Breaking down the CFL’s final scouting bureau ranking

The CFL has published its final scouting bureau rankings ahead of the 2019 CFL draft on May 2.

1 (1) Mathieu Betts DL Laval Montreal, Que.
2 (2) Shane Richards OL Oklahoma State Calgary, Alta.
3 (3) Justin McInnis WR Arkansas State Pierrefonds, Que.
4 (17) Zach Wilkinson OL Northern Colorado Vancouver
5 (6) Hergy Mayala WR Connecticut Montreal
6 (4) Jonathan Kongbo DL Tennessee Surrey, B.C.
7 (NR) Drew Desjarlais OL Windsor Belle River, Ont.
8 (8) Maleek Irons RB Ohio Chilliwack, B.C.
9 (13) Kaion Julien-Grant WR St. FX Toronto
10 (5) Alex Fontana OL Houston Toronto
11 (NR) Brayden Lenius WR New Mexico North Vancouver, B.C.
12 (16) Samuel Thomassin OL Laval Quebec City
13 (11) Maurice Simba OL Concordia Laval, Que.
14 (NR) Jesse Gibbon OL Waterloo Hamilton, Ont.
15 (12) Robbie Smith DL Laurier Brampton, Ont.
16 (9) Kurleigh Gittens Jr. WR Laurier Ottawa
17 (19) Michael O’Connor QB UBC Orleans, Ont.
18 (10) Brady Oliveira RB North Dakota Winnipeg
19 (NR) Malcom Lee DB UBC Surrey, B.C.
20 (7) Alexandre Savard WR Laval Quebec City


Below are some thoughts on the ranking.


The scouting bureau rankings are created based on the input of scouts, personnel people, and coaches around the league. While the list features some legitimate prospect rankings, there are always names included or withheld for the purpose of throwing off other teams.

Ranked players go in the draft’s late rounds (or even undrafted) every year, while unranked players regularly get selected in rounds two and three (or even round one).

So nobody should put too much stock in any scouting bureau ranking. That said, they’re fun to talk about and a good way to educate fans about the players available in the CFL’s annual pickfest.

Welcome to the show

Windsor offensive lineman Drew Desjarlais, New Mexico receiver Brayden Lenius-Dickey, Waterloo offensive lineman Jesse Gibbon, and UBC defensive back Malcolm Lee all made their debut on the final edition of this year’s scouting bureau.

Lenius-Dickey’s six-foot-five, 242-pound frame have teams drooling. He can play wideout, slotback, H-back, fullback, tight end, and special teams, which makes him remarkably versatile. If we see teams trade into the first round of this year’s draft — and I suspect we will — it could be for the purpose of drafting Lenius-Dickey.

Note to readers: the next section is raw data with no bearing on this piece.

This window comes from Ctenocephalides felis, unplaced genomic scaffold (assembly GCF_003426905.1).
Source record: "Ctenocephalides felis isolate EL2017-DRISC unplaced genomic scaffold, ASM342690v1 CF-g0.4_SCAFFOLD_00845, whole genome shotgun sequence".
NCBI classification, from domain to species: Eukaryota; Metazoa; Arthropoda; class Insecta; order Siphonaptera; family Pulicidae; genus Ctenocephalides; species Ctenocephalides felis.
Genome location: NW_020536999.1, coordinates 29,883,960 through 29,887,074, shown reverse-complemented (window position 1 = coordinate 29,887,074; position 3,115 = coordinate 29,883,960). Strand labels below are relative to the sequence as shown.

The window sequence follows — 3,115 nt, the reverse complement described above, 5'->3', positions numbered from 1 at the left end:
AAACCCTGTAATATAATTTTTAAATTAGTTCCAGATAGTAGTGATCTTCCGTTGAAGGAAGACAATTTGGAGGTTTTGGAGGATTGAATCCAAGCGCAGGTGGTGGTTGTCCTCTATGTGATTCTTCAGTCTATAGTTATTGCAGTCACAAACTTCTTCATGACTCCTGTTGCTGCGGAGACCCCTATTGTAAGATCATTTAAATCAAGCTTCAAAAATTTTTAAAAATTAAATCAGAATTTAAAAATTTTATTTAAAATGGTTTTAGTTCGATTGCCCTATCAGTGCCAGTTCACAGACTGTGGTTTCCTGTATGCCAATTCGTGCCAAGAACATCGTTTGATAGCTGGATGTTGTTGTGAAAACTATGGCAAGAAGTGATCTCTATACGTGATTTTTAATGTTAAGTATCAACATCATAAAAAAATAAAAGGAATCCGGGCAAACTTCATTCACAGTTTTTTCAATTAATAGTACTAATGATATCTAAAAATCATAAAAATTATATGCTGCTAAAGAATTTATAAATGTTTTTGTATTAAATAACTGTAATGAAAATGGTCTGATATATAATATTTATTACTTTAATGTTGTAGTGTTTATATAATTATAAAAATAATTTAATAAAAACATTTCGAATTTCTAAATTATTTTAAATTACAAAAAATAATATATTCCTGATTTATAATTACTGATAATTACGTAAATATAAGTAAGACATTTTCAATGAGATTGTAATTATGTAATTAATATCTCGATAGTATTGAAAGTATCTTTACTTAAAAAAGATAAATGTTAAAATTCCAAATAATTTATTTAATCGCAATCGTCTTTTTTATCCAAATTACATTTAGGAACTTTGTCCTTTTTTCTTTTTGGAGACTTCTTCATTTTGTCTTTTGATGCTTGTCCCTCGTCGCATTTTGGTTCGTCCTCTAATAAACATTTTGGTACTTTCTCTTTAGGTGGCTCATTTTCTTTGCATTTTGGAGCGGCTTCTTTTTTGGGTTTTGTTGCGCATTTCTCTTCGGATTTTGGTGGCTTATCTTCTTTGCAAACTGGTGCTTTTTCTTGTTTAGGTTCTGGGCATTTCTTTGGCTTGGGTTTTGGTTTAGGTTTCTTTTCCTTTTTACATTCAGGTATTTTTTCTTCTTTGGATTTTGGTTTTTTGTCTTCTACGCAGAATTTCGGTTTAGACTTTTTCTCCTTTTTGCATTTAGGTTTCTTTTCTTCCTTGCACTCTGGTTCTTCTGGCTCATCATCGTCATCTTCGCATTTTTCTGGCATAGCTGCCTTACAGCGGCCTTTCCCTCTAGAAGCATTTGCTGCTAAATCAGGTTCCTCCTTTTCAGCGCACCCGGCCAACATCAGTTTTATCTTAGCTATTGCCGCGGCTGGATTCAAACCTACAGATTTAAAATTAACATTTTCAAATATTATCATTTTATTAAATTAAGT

Gibbon could realistically be drafted second overall this year by his hometown Tiger-Cats after receiving little buzz heading into the combine. I have spoken to multiple people who feel Gibbon is the best offensive lineman in this year’s draft, projecting as a CFL guard. He’s a name to watch out for.

Lee solidified himself as the best cover man in this year’s draft class with an impressive performance in the one-on-ones at the combine. A weak linebacker class should also help his stock given that Lee will be able to contribute on special teams.

The Beast from Belle River

Windsor offensive lineman Drew Desjarlais has become one of the highest-ranked prospects ever to make his debut on the final scouting bureau ranking.

Rice defensive tackle Christian Covington reached the number one spot in 2015 after going unranked in September and December. He has since enjoyed a solid career in the NFL, recently signing a one-year, 1.75-million dollar contract with the Dallas Cowboys.

Concordia defensive tackle Quinn Smith debuted at fourth in the final ranking in 2014 and was selected in the first round by the Stampeders. He is currently a free agent after five seasons in Calgary during which he sustained a number of injuries.

The only other player to debut at seventh or higher is Alex Singleton, now a member of the Philadelphia Eagles. Singleton is a two-time CFL all-star and was named the league’s Most Outstanding Defensive Player in 2017.

If Desjarlais turns out anything like Singleton, he’ll make an excellent addition to whichever team chooses to draft him.

Dropping off

Ottawa defensive back Jamie Harry, Western linebacker Fraser Sopik, and Missouri defensive lineman Nate Anderson all dropped off the board, albeit for different reasons.

Harry had a weak combine and was overshadowed by UBC’s Malcolm Lee and Western’s Hakeem Johnson. His fall appears to be an accurate reflection of his draft stock.

Sopik is seen by some teams as a pure special teams player, though that’s not necessarily a bad thing. In a weak linebacker class, he won’t slide too far come draft day.

Anderson didn’t test brilliantly at the combine but should still be selected relatively high. Teams love his film, swagger, and his SEC pedigree. His departure from the draft board feels like shenanigans.

UBC receiver Trivel Pinto also dropped off the board after his draft year was deferred to 2020.

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